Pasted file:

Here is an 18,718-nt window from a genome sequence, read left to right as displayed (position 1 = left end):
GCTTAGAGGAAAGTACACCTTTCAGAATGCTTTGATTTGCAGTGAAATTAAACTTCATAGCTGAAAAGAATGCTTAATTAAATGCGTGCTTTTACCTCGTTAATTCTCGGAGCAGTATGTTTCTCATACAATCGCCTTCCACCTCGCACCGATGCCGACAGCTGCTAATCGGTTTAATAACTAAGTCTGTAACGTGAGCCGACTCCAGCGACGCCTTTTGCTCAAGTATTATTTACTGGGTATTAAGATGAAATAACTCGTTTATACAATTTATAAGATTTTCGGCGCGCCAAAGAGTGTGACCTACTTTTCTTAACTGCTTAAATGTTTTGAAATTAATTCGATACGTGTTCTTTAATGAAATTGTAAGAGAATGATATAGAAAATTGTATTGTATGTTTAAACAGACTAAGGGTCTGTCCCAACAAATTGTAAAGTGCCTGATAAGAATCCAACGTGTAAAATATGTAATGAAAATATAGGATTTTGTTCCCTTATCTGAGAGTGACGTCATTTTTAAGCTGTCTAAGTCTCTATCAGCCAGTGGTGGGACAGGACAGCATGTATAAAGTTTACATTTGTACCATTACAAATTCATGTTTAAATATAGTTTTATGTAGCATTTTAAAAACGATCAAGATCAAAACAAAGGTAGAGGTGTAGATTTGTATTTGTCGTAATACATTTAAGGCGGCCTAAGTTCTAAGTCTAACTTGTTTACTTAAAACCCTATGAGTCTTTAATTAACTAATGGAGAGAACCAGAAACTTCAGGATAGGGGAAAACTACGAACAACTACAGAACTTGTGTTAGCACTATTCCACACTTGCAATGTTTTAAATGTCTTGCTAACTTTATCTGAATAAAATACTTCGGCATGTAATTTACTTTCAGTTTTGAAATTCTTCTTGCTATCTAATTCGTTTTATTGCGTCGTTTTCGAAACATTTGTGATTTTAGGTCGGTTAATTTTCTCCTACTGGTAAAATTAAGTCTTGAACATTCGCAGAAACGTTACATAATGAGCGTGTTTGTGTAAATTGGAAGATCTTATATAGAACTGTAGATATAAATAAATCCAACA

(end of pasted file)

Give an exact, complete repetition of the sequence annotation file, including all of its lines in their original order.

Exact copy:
Here is an 18,718-nt window from a genome sequence, read left to right as displayed (position 1 = left end):
GCTTAGAGGAAAGTACACCTTTCAGAATGCTTTGATTTGCAGTGAAATTAAACTTCATAGCTGAAAAGAATGCTTAATTAAATGCGTGCTTTTACCTCGTTAATTCTCGGAGCAGTATGTTTCTCATACAATCGCCTTCCACCTCGCACCGATGCCGACAGCTGCTAATCGGTTTAATAACTAAGTCTGTAACGTGAGCCGACTCCAGCGACGCCTTTTGCTCAAGTATTATTTACTGGGTATTAAGATGAAATAACTCGTTTATACAATTTATAAGATTTTCGGCGCGCCAAAGAGTGTGACCTACTTTTCTTAACTGCTTAAATGTTTTGAAATTAATTCGATACGTGTTCTTTAATGAAATTGTAAGAGAATGATATAGAAAATTGTATTGTATGTTTAAACAGACTAAGGGTCTGTCCCAACAAATTGTAAAGTGCCTGATAAGAATCCAACGTGTAAAATATGTAATGAAAATATAGGATTTTGTTCCCTTATCTGAGAGTGACGTCATTTTTAAGCTGTCTAAGTCTCTATCAGCCAGTGGTGGGACAGGACAGCATGTATAAAGTTTACATTTGTACCATTACAAATTCATGTTTAAATATAGTTTTATGTAGCATTTTAAAAACGATCAAGATCAAAACAAAGGTAGAGGTGTAGATTTGTATTTGTCGTAATACATTTAAGGCGGCCTAAGTTCTAAGTCTAACTTGTTTACTTAAAACCCTATGAGTCTTTAATTAACTAATGGAGAGAACCAGAAACTTCAGGATAGGGGAAAACTACGAACAACTACAGAACTTGTGTTAGCACTATTCCACACTTGCAATGTTTTAAATGTCTTGCTAACTTTATCTGAATAAAATACTTCGGCATGTAATTTACTTTCAGTTTTGAAATTCTTCTTGCTATCTAATTCGTTTTATTGCGTCGTTTTCGAAACATTTGTGATTTTAGGTCGGTTAATTTTCTCCTACTGGTAAAATTAAGTCTTGAACATTCGCAGAAACGTTACATAATGAGCGTGTTTGTGTAAATTGGAAGATCTTATATAGAACTGTAGATATAAATAAATCCAACA